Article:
“I know drones and how to process drone data. But now that we are expanding applications, I add more layers of landfill data, such as liquids, soil, the gas collection and control system (GCCS), SCADA, and surface emissions, to bring them into the RMC GIS platform. My colleagues are demonstrating these technologies at the SCS June Client Webinar.”
“I created a team of hand-picked SCS staff with both GIS and waste management backgrounds (and a whole lot of drive) to make the vision come to life,” she says. “That’s how we innovate, tight teams with access to nationwide expertise.”
Within six months of the project’s genesis, Russo and her team had integrated gas and liquid collection systems, other landfill systems, and asset management into the RMC GIS platform. She and her team now sell these applications nationwide.
Russo’s come a long way since joining SCS at age 21
In her mind, she grew up at the company. Before coming on board, she managed a shop in Manhattan Beach, California, while she began thinking about what to do next.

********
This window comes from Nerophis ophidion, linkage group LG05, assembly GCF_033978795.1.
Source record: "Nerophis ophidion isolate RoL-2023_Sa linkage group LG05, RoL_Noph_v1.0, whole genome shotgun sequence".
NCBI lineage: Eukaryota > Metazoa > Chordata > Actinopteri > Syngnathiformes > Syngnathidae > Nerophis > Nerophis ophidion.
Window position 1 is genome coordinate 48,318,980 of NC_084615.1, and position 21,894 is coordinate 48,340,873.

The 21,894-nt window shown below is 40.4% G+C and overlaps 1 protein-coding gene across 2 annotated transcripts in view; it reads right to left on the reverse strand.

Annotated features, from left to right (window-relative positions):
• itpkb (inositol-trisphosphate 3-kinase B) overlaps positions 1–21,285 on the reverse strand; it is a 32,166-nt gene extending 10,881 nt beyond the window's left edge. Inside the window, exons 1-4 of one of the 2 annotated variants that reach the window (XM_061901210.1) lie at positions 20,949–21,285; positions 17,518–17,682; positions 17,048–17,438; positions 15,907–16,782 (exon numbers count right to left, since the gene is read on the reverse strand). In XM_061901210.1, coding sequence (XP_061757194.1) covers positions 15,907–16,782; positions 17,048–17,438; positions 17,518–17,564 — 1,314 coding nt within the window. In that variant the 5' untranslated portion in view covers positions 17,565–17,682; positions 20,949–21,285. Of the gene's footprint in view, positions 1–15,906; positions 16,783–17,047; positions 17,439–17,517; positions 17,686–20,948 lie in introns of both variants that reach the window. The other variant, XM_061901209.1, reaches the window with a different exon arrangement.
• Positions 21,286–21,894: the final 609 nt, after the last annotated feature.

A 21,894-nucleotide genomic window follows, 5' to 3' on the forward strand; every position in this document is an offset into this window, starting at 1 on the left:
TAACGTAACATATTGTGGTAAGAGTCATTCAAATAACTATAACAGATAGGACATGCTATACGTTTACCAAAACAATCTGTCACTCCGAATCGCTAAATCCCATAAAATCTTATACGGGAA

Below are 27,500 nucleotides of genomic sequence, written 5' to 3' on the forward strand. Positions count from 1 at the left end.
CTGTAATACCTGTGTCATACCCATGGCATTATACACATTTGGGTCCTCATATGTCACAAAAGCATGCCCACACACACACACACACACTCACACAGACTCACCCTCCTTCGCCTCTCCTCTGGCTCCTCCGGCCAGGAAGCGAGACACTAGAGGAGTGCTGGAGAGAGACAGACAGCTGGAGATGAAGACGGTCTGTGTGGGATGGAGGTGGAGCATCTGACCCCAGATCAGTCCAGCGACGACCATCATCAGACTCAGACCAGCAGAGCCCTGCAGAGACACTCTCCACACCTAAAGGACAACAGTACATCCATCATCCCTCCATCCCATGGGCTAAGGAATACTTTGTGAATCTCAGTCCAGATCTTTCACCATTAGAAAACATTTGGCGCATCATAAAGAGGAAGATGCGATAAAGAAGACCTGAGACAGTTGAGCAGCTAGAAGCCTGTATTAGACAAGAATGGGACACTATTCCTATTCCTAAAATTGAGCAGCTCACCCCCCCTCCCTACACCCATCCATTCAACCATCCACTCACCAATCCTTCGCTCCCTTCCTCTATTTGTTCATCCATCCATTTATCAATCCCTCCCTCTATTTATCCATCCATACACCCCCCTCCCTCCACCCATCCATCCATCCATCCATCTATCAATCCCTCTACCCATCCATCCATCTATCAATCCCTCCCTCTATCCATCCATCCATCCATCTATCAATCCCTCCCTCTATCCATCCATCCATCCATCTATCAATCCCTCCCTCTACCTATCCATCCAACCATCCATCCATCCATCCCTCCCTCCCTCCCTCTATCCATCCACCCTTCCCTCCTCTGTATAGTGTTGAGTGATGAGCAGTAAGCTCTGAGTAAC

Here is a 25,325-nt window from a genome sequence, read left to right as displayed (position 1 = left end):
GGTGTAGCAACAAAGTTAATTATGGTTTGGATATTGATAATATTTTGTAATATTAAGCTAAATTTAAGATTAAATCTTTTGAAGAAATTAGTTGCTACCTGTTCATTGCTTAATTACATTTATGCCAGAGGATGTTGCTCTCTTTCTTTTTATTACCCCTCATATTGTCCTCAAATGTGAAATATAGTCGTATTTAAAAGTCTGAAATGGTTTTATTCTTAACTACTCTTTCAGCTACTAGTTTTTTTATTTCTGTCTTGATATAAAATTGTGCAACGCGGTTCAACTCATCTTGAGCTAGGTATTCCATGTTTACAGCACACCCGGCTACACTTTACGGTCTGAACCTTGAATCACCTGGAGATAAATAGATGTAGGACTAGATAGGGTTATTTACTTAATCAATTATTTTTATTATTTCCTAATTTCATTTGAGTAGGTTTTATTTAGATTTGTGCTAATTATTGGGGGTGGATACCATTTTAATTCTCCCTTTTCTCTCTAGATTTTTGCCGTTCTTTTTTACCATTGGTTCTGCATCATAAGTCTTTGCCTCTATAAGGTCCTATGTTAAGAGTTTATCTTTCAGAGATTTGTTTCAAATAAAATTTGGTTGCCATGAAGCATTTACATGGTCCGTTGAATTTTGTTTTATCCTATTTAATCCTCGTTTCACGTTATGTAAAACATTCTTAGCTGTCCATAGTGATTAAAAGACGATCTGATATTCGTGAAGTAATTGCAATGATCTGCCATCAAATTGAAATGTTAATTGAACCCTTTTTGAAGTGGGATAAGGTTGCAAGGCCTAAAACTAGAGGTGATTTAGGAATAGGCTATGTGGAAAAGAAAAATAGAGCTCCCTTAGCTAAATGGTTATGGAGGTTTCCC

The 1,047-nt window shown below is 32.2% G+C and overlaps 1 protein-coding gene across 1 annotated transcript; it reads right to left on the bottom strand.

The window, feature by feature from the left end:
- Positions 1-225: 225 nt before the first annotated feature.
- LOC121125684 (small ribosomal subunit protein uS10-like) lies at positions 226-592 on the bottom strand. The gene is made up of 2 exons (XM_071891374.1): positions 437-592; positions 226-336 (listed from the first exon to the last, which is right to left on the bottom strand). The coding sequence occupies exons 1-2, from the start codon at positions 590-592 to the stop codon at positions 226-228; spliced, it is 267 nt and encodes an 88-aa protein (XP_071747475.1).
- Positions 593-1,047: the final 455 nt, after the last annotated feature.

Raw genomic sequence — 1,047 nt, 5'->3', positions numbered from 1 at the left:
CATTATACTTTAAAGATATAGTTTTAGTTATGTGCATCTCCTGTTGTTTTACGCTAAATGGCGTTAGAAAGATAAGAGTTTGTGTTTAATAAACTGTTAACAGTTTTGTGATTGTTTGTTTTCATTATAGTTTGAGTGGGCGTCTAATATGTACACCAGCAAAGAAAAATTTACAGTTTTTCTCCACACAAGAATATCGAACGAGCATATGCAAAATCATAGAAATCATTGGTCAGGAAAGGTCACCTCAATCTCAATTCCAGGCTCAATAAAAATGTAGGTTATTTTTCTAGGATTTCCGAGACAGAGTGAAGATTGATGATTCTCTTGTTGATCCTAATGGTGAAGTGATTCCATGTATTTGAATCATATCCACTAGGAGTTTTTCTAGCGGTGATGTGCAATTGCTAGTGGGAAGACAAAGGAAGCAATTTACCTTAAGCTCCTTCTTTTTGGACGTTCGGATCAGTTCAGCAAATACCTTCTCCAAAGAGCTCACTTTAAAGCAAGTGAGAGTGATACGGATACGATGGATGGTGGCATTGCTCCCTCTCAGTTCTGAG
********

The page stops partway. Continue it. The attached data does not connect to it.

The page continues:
“I learned a lot about business and people. It was a stepping-stone – I discovered how to earn trust, build rapport, and sell. But in time, I decided I wanted a more professional job,” she recalls.
She went to work for a real estate company managing the SCS Engineers Long Beach office, where she would soon take an entry-level Accounts Payable position in SCS Field Services.
In time, she transitioned to the Health and Safety group, assisting in creating training material and managing truck fleets. Soon she was managing assets, among other firsts for her. By this point, she had developed enough software, accounting, and other administrative skills to step up fast.
Part of the job was keeping up with vehicle maintenance, so she often spoke with field staff. Many of them she already knew from her days working in the accounting department.
Growing with her SCS colleagues